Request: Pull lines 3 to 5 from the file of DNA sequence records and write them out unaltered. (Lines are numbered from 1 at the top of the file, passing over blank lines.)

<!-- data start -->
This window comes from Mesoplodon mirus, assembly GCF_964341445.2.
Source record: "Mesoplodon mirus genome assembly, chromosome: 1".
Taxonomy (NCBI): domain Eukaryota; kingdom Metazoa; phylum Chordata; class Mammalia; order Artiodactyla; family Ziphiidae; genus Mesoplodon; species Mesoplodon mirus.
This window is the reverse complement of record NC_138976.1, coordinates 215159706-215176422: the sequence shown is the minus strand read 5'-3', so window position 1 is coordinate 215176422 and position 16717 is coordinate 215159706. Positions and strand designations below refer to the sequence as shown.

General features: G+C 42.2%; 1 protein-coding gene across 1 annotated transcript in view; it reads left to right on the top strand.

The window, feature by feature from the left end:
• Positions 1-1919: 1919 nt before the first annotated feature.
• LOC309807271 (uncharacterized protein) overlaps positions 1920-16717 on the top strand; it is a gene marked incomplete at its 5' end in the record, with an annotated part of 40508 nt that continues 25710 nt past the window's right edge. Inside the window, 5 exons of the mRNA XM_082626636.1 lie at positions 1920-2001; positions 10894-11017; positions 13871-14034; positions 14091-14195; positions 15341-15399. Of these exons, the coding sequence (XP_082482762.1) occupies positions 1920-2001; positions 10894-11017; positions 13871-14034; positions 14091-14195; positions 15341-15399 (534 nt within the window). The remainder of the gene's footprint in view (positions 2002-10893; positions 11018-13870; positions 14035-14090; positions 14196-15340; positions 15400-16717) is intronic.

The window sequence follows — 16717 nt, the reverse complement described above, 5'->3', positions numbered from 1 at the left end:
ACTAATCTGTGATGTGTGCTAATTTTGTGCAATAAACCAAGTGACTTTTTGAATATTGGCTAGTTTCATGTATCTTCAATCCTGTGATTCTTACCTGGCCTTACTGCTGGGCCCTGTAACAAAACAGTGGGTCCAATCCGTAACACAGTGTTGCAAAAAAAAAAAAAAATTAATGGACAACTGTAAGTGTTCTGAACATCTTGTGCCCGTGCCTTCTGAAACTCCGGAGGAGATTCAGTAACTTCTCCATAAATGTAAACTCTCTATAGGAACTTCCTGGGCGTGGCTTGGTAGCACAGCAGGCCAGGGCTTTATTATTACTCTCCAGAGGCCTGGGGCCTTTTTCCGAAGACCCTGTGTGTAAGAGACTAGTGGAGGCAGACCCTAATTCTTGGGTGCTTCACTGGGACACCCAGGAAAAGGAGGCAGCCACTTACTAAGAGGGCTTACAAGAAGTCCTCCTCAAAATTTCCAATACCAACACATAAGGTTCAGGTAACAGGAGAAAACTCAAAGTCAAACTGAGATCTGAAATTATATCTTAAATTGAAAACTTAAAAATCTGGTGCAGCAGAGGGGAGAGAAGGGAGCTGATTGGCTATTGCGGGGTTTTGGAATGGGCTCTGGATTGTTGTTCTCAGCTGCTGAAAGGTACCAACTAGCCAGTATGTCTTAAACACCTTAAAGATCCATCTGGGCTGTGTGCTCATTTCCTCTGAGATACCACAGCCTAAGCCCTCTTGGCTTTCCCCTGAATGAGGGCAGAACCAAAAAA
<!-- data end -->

Taxonomy (NCBI): domain Eukaryota; kingdom Metazoa; phylum Chordata; class Mammalia; order Artiodactyla; family Ziphiidae; genus Mesoplodon; species Mesoplodon mirus.
This window is the reverse complement of record NC_138976.1, coordinates 215159706-215176422: the sequence shown is the minus strand read 5'-3', so window position 1 is coordinate 215176422 and position 16717 is coordinate 215159706. Positions and strand designations below refer to the sequence as shown.

General features: G+C 42.2%; 1 protein-coding gene across 1 annotated transcript in view; it reads left to right on the top strand.